EagleTribune.com, North Andover, MA

October 8, 2013

St. Michael Church designated a 'stand alone parish'

By Yadira Betances
ybetances@eagletribune.com

---- — NORTH ANDOVER — As one of the largest parishes in the Archdiocese of Boston, St. Michael Church has been assigned as a ‘stand alone parish’ in Phase Two of the archdiocese’s reorganization plan.

“Even as a stand alone parish, it will be among the top three or four collaboratives because of its size,” said the Rev. Paul Soper, director of pastoral planning for the Archdiocese of Boston.

St. Michael has 16,000 people on its roster. It offers six Masses during the weekends. The church has 215 baptisms, 270 first communions, 194 confirmations, 57 weddings, 122 funerals annually. Its annual member contributions between July 2012 to June 13 was $1,349,340. The parish also has St. Michael School with close to 500 students in nursery through eighth grade.

“For them, there will be a bit of a challenge because there will be no structural changes, but they will take part in the training, the formation of a pastoral plan and mission focusing on evangelization,” Soper said.

St. Michael is one of 21 collaboratives made up of 44 parishes in Phase Two. Other local parishes include Holy Family in Amesbury and Star of the Sea, Salisbury; Our Lady of Good Voyage and Holy Family in Gloucester; St. Agnes, Middleton and St. Rose in Topsfield.

The pastoral plan was suggested by Cardinal Sean P. O’Malley to not only address the shortage of priests, but to encourage Catholics to return to church focusing on the New Evangelization that Pope Francis and O’Malley have called Catholics to follow. The archdiocese serves the spiritual needs of 1.8 million Catholics in 288 parishes.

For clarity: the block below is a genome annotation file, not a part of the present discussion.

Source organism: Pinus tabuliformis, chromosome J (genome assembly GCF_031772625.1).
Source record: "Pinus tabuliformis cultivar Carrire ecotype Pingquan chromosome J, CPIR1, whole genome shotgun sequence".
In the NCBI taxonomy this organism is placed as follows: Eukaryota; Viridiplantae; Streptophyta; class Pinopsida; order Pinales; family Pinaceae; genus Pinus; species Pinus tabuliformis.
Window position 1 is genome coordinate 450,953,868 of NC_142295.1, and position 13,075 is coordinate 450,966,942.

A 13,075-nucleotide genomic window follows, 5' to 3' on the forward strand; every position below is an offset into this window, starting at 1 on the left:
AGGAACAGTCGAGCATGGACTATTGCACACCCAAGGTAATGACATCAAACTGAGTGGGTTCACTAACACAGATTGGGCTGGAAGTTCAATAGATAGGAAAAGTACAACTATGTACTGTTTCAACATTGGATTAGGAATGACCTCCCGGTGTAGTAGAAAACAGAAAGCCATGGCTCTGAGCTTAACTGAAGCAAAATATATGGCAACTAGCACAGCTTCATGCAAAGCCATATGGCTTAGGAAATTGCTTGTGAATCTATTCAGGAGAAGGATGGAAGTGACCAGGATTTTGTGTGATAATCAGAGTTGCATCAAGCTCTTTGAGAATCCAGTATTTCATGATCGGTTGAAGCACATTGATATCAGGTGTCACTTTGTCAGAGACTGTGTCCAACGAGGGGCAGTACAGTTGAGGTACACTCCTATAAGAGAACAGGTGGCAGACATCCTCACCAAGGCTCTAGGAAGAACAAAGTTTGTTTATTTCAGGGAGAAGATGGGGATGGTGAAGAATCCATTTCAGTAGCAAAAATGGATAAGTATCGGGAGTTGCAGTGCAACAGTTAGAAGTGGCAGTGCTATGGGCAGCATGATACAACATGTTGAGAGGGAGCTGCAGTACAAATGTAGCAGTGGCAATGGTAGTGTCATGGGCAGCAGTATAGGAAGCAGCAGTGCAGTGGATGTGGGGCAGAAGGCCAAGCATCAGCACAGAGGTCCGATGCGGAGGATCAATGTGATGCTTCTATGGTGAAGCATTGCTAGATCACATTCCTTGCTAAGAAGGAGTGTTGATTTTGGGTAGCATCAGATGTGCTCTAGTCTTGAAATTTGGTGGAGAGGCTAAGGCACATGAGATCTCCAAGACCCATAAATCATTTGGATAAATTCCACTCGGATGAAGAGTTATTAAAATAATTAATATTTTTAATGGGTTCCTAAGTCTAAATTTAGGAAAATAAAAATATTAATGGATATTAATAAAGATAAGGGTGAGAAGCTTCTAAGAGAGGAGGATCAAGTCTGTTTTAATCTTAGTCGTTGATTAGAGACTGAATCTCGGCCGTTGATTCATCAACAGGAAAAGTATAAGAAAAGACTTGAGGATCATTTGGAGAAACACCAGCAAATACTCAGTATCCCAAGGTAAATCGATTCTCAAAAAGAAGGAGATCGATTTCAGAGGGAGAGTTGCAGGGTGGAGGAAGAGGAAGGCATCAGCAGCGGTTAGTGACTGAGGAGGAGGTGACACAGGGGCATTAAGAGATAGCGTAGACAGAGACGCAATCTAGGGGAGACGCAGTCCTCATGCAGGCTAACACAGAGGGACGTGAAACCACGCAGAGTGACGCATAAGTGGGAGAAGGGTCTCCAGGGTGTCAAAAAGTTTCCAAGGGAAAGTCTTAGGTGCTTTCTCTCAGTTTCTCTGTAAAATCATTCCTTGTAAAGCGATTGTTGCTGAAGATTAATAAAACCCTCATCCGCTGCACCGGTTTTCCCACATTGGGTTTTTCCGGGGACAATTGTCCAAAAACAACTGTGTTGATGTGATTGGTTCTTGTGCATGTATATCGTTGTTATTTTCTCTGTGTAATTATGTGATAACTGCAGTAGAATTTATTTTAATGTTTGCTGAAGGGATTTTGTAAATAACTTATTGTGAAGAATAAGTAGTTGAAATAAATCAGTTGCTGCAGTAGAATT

O’Malley created a 20-member planning commission and named priests, bishops, deacons and lay people to serve, including the Rev. Paul O’Brien, pastor of St. Patrick Church in Lawrence and Craig Gibson, Catholic chaplain at Lawrence General Hospital. The plan will group the 288 parishes in the archdiocese into approximately 135 collaboratives.

St. Lucy and St. Monica parishes in Methuen were among the first 12 parishes chosen for Phase One. This June, Monsignor William Fay, a priest since 1974, became pastor of St. Lucy and St. Monica. The two church buildings remained open and Fay works with a pastoral team made up of priests, deacons, lay ministers, and members of the pastoral and finance council of both parishes.

During the process, pastors and members of the pastoral, finance councils and school board have to take training on Catholic leadership, evangelization, writing a budget, how to write the pastoral plan and workshops on writing financial reports for the collaborative regarding legal and real estate issues.

As part of the plan, the Rev. Kevin Deeley, pastor at St. Michael had to submit his resignation, in order to shed appearances of favoritism. Applications for pastors at St. Michael is open to all priests in the archdiocese including Deeley, who will remain as spiritual leader until a decision is made.

In the Sept. 29 bulletin, Deeley said he intended to apply for the job.

“I believe that it is a good thing that we were chosen to participate in Phase Two. We will have the opportunity to receive training and to learn the ‘best practices’ for a parish to be an evangelizing parish,” Deeley wrote in the bulletin. “We have a great parish here and this will make our parish even greater.”

“Although I cannot foretell the exact future for our parish, I really feel that this will work out very well for all of us. I strongly support the Pastoral Plan as it gives us the best chance to grow as a parish and an archdiocese in our present circumstances,” Deeley wrote.

Soper said the goal is to have the new pastors chosen by Christmas.

When Phase Two begins June 12, 2014, there will be 33 collaboratives, including 72 parishes, established over a two year time period. The formation of the parish collaboratives will be phased in over the next five years.

“They are doing pretty well so far,” Soper said of the collaborative between the churches in Phase One.

While church leaders, staff members and lay ministers get training on how to implement the plan, Soper said parishioners also benefit from it.

“This is fundamental for parishioners as we try to help them revise their role in the life of the church,” Soper said. “They can get a sense of self as evangelize which is the great mission of the church, go make disciple. “